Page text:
- Solar, wind, hydropower & biomass costs dropped by double digit percentages last year
- Wind & solar energy costs fell to as low as $0.03/kWh in some regions
- IRENA forecasts another decade of price drops for renewables
Just when it seemed renewable energy costs couldn’t fall any further, they did. The price of solar, wind and “almost every source of green energy” dropped further over the past year, making renewables reach a tipping point of cost-competitiveness with fossil fuel-generated electricity. The question now becomes: how soon before cost matrices lead us to a 100% renewable future?
Presently, electricity generated by hydropower remains the cheapest renewable on the global market (at $0.05 per kilowatt hour). Onshore wind, solar, biomass and geothermal all come next at around $0.10/kWh, which are followed closely by offshore wind at around $0.13/kWh. Compare these to costs from fossil fuel sources which could reach well over $0.15/kWh (from the latest International Renewable Energy Agency (IRENA) report entitled, “Renewable Power Generation Costs’).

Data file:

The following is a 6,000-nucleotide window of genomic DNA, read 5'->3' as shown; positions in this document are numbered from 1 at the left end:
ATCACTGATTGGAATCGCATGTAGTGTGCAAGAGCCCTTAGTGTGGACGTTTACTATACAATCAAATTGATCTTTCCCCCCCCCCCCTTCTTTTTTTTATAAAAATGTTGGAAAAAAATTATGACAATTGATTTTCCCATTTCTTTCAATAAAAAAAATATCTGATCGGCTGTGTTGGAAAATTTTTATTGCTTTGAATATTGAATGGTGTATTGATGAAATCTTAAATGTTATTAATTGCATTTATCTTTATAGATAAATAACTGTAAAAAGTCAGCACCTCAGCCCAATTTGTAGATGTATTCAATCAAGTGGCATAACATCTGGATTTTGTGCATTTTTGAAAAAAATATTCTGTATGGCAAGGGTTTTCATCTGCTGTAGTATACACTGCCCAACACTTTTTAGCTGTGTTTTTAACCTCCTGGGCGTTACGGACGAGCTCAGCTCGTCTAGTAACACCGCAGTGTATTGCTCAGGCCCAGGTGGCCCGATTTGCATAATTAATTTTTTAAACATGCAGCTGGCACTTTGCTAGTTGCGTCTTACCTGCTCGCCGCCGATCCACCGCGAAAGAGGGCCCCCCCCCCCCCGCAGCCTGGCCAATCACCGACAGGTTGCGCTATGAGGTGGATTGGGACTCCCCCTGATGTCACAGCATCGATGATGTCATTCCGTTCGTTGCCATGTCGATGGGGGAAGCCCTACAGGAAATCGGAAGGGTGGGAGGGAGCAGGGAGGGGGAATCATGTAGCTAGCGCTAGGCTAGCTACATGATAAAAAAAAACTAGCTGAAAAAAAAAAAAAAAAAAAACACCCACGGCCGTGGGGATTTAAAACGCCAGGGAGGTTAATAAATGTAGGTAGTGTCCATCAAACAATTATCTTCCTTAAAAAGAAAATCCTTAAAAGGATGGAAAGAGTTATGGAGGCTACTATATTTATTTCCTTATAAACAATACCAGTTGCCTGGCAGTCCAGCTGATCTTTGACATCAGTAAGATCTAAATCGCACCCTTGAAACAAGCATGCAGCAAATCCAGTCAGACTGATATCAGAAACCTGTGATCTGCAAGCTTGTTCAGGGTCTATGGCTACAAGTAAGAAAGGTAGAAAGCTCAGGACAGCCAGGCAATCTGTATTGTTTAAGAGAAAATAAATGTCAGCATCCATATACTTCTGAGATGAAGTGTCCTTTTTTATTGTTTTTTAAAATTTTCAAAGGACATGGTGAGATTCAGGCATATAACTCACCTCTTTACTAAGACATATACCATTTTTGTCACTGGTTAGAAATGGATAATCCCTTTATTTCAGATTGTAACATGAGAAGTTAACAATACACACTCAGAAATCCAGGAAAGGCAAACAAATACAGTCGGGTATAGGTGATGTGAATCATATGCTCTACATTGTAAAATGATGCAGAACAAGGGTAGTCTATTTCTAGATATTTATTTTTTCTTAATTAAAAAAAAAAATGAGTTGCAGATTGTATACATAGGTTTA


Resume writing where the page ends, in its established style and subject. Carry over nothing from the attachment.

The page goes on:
Above, an extract of the many charts and data sample sets provided in the IRENA Renewable Power Generation Costs Report from 2018
Where natural conditions and a friendly regulatory framework for renewables exists, one finds wind and solar costs lowering further – to around $0.03-0.04/kWh. Even the oil mecca Saudi Arabia is seeing solar plants springing up at a cost of just $0.03/kWh. All of these numbers lend validity to IRENA’s prediction in 2018 that clean energy would be cheaper than fossil fuels by 2020. (Even concentrated solar power, the most expensive renewables technology, now competes with coal and oil at an average development cost of $0.18/kWh.)
According to IRENA, the current downward renewable cost trends will continue for at least a decade to come, as three-quarters of onshore wind projects and four-fifths of solar projects next year will bring energy at a lower cost than oil, coal or gas plants. According to IRENA, all of these projects “are set to do so without financial assistance.”
What We’re Reading: “Renewable Energy Costs Take Another Tumble, Making Fossil Fuels Look More Expensive Than Ever” as published on Forbes